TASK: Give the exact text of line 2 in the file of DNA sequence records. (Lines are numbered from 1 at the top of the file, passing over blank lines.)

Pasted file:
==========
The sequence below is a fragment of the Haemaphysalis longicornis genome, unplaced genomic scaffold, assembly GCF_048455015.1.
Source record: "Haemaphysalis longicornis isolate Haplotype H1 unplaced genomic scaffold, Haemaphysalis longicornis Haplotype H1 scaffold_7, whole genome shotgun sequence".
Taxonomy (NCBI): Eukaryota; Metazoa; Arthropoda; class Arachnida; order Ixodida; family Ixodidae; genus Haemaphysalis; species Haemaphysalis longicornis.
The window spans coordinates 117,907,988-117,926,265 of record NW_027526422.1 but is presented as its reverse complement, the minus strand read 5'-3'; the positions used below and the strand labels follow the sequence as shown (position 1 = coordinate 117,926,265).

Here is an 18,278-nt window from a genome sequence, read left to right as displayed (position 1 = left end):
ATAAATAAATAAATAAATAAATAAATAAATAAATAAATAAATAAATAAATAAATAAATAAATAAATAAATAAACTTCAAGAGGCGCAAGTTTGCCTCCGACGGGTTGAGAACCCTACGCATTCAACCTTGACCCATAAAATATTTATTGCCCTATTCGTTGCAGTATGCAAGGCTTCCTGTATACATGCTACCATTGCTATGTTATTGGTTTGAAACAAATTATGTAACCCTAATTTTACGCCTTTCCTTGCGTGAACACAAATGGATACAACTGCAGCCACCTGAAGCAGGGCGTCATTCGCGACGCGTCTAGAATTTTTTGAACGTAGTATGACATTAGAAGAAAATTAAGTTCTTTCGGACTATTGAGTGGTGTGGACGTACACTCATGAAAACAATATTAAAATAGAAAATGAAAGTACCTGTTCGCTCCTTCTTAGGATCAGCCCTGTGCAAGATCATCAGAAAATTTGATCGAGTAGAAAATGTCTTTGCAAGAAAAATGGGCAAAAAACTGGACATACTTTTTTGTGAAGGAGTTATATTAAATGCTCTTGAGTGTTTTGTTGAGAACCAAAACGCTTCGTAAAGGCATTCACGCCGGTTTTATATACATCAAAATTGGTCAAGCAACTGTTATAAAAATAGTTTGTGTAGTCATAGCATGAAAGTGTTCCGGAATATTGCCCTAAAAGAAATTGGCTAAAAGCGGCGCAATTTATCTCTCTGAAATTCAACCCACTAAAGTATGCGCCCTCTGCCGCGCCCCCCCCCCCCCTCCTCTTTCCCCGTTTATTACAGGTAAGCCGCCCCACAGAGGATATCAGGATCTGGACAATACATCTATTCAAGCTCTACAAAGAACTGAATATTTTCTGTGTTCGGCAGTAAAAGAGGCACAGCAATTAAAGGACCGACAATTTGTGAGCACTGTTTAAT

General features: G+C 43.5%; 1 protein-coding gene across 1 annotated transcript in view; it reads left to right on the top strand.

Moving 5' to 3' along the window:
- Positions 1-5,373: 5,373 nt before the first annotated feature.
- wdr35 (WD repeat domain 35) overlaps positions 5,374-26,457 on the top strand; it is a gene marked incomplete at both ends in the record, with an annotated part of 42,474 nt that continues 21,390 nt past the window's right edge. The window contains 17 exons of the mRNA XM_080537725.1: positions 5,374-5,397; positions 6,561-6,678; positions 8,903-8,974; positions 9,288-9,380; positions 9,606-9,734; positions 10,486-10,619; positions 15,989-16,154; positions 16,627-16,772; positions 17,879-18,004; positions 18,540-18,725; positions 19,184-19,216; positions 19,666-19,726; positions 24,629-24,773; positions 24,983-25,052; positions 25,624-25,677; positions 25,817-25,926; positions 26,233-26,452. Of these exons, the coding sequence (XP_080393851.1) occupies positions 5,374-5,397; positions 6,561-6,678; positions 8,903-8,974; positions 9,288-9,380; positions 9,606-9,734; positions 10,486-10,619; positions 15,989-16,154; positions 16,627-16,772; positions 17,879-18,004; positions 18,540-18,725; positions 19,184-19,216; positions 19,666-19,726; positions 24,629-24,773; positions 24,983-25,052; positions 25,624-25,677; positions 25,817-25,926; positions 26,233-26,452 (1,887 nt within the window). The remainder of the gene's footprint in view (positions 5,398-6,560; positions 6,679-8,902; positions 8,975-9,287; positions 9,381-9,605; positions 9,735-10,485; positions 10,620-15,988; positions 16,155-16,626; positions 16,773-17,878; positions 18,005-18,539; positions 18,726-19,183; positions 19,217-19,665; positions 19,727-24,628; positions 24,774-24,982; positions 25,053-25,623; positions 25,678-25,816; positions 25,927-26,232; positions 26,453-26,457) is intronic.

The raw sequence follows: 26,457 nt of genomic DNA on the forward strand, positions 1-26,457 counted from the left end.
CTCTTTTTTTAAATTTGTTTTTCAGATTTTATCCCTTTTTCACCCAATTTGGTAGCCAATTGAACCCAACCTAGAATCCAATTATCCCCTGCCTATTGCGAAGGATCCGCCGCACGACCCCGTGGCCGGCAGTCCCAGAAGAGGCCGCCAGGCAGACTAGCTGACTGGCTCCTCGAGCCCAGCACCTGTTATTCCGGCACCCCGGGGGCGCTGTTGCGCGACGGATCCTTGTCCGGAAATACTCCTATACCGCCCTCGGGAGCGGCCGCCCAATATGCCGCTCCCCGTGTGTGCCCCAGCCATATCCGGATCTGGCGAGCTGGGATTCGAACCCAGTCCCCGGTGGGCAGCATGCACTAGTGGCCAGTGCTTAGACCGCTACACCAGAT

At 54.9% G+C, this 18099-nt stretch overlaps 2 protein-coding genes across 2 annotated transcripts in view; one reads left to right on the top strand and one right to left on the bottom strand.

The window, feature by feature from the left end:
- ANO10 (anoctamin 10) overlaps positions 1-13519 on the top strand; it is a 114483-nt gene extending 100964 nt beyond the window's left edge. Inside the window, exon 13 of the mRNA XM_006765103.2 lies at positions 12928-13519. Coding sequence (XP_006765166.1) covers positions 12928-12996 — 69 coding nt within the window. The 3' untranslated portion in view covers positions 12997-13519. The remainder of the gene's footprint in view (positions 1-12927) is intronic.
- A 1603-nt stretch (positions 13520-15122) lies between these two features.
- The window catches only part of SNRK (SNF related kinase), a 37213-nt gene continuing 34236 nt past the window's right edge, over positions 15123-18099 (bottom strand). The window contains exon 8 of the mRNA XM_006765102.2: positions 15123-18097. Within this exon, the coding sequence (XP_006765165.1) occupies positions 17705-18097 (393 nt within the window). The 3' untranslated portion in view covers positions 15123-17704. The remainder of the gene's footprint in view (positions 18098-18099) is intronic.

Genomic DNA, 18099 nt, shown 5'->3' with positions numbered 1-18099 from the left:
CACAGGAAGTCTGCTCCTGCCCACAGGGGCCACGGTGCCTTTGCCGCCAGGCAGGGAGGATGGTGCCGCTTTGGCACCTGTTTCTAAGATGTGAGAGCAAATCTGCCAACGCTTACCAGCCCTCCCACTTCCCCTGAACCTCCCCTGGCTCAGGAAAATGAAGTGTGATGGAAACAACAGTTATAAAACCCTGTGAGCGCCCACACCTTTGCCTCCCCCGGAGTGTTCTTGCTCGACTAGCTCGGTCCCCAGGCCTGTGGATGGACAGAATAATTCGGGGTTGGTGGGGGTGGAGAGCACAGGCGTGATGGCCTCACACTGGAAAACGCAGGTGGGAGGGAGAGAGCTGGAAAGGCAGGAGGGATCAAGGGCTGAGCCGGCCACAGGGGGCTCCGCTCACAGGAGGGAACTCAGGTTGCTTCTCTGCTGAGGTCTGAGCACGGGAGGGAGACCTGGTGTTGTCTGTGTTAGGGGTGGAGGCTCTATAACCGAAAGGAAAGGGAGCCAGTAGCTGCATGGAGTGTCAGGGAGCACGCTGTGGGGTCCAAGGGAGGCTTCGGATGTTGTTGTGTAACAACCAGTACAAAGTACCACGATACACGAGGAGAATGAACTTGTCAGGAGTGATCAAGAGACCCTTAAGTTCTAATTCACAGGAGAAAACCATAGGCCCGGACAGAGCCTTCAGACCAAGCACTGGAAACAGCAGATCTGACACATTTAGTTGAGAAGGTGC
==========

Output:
Source record: "Haemaphysalis longicornis isolate Haplotype H1 unplaced genomic scaffold, Haemaphysalis longicornis Haplotype H1 scaffold_7, whole genome shotgun sequence".